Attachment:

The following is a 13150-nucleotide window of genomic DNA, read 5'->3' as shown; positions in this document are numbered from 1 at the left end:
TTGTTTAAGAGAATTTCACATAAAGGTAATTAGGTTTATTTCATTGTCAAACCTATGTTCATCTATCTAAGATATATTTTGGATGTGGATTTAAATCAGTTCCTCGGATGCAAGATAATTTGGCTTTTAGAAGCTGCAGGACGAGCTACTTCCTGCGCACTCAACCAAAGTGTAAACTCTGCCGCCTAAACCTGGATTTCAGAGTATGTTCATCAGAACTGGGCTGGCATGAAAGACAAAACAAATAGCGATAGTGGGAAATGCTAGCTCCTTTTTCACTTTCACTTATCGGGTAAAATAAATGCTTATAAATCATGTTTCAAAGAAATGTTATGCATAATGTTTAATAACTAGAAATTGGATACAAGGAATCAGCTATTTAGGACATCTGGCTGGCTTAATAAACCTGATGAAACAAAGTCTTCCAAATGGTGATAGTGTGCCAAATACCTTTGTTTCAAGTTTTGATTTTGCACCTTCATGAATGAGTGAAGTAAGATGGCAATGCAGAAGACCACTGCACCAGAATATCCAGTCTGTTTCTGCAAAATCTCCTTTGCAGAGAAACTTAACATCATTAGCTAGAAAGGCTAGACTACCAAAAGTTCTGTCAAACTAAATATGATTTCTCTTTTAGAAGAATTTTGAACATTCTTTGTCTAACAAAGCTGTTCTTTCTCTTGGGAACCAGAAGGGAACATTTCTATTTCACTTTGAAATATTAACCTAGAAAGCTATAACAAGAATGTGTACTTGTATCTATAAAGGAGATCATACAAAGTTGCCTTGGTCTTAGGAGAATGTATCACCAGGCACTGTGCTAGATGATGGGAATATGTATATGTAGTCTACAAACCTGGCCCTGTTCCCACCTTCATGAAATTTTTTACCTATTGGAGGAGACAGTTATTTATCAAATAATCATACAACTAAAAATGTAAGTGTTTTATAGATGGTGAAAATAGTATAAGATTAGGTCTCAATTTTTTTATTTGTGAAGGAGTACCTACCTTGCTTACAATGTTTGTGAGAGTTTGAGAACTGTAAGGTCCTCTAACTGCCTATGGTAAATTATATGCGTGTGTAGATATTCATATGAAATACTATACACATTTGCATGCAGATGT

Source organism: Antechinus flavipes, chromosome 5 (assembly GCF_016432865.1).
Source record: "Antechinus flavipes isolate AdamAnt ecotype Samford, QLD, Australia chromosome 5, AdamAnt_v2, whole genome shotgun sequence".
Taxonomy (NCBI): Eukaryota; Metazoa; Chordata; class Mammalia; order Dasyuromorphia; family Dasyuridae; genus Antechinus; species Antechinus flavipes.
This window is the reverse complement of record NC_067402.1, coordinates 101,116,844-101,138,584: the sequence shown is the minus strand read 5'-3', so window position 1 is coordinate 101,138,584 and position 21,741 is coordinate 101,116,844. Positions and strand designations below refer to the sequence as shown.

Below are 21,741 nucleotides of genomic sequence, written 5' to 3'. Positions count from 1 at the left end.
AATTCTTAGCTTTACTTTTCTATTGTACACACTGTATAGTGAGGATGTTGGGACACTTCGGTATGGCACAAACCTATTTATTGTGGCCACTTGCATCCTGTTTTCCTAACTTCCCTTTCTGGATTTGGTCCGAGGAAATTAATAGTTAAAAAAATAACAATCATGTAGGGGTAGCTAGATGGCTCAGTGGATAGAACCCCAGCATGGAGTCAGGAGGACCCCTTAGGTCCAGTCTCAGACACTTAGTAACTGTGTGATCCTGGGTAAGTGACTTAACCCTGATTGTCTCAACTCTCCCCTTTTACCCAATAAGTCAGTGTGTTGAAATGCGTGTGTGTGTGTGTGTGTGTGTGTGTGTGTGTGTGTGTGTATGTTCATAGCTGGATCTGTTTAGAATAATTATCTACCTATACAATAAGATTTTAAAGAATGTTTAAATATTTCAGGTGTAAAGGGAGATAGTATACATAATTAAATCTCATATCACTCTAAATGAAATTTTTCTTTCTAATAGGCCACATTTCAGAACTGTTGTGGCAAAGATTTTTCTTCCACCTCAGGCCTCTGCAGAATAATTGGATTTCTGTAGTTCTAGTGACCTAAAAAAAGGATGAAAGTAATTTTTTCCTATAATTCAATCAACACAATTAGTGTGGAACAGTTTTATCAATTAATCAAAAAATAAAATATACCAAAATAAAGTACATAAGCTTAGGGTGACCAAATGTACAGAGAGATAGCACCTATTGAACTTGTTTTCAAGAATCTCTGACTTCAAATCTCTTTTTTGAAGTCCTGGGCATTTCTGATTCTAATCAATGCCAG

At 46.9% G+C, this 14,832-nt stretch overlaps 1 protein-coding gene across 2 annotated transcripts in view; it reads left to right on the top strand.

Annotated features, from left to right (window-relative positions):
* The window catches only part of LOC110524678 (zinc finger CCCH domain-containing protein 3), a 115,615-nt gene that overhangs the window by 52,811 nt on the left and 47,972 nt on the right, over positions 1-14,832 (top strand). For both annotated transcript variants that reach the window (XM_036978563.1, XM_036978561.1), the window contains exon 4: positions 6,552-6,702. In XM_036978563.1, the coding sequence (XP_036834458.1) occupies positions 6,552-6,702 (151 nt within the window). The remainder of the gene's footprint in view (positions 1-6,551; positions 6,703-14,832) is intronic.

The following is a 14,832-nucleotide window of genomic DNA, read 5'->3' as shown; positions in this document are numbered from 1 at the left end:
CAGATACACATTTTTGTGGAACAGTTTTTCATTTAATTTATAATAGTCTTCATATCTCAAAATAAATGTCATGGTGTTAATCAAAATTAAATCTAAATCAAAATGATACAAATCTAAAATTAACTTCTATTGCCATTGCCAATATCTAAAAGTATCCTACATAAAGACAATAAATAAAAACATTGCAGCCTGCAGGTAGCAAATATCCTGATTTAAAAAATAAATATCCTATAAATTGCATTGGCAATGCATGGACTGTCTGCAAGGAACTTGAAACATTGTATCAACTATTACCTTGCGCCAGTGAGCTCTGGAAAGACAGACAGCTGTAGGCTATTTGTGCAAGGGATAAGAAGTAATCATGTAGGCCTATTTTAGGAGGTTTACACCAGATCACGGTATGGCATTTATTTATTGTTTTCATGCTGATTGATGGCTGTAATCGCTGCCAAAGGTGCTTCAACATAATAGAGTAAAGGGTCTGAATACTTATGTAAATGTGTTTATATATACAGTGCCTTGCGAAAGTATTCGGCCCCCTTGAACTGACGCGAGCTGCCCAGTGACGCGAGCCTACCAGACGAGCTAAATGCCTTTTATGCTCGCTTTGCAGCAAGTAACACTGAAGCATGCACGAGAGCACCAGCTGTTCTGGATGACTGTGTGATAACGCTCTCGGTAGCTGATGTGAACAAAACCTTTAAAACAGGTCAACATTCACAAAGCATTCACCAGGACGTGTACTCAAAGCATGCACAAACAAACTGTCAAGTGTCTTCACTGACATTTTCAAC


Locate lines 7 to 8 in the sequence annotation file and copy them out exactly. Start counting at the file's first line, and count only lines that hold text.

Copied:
Below are 21,741 nucleotides of genomic sequence, written 5' to 3'. Positions count from 1 at the left end.
AATTCTTAGCTTTACTTTTCTATTGTACACACTGTATAGTGAGGATGTTGGGACACTTCGGTATGGCACAAACCTATTTATTGTGGCCACTTGCATCCTGTTTTCCTAACTTCCCTTTCTGGATTTGGTCCGAGGAAATTAATAGTTAAAAAAATAACAATCATGTAGGGGTAGCTAGATGGCTCAGTGGATAGAACCCCAGCATGGAGTCAGGAGGACCCCTTAGGTCCAGTCTCAGACACTTAGTAACTGTGTGATCCTGGGTAAGTGACTTAACCCTGATTGTCTCAACTCTCCCCTTTTACCCAATAAGTCAGTGTGTTGAAATGCGTGTGTGTGTGTGTGTGTGTGTGTGTGTGTGTGTGTGTGTATGTTCATAGCTGGATCTGTTTAGAATAATTATCTACCTATACAATAAGATTTTAAAGAATGTTTAAATATTTCAGGTGTAAAGGGAGATAGTATACATAATTAAATCTCATATCACTCTAAATGAAATTTTTCTTTCTAATAGGCCACATTTCAGAACTGTTGTGGCAAAGATTTTTCTTCCACCTCAGGCCTCTGCAGAATAATTGGATTTCTGTAGTTCTAGTGACCTAAAAAAAGGATGAAAGTAATTTTTTCCTATAATTCAATCAACACAATTAGTGTGGAACAGTTTTATCAATTAATCAAAAAATAAAATATACCAAAATAAAGTACATAAGCTTAGGGTGACCAAATGTACAGAGAGATAGCACCTATTGAACTTGTTTTCAAGAATCTCTGACTTCAAATCTCTTTTTTGAAGTCCTGGGCATTTCTGATTCTAATCAATGCCAG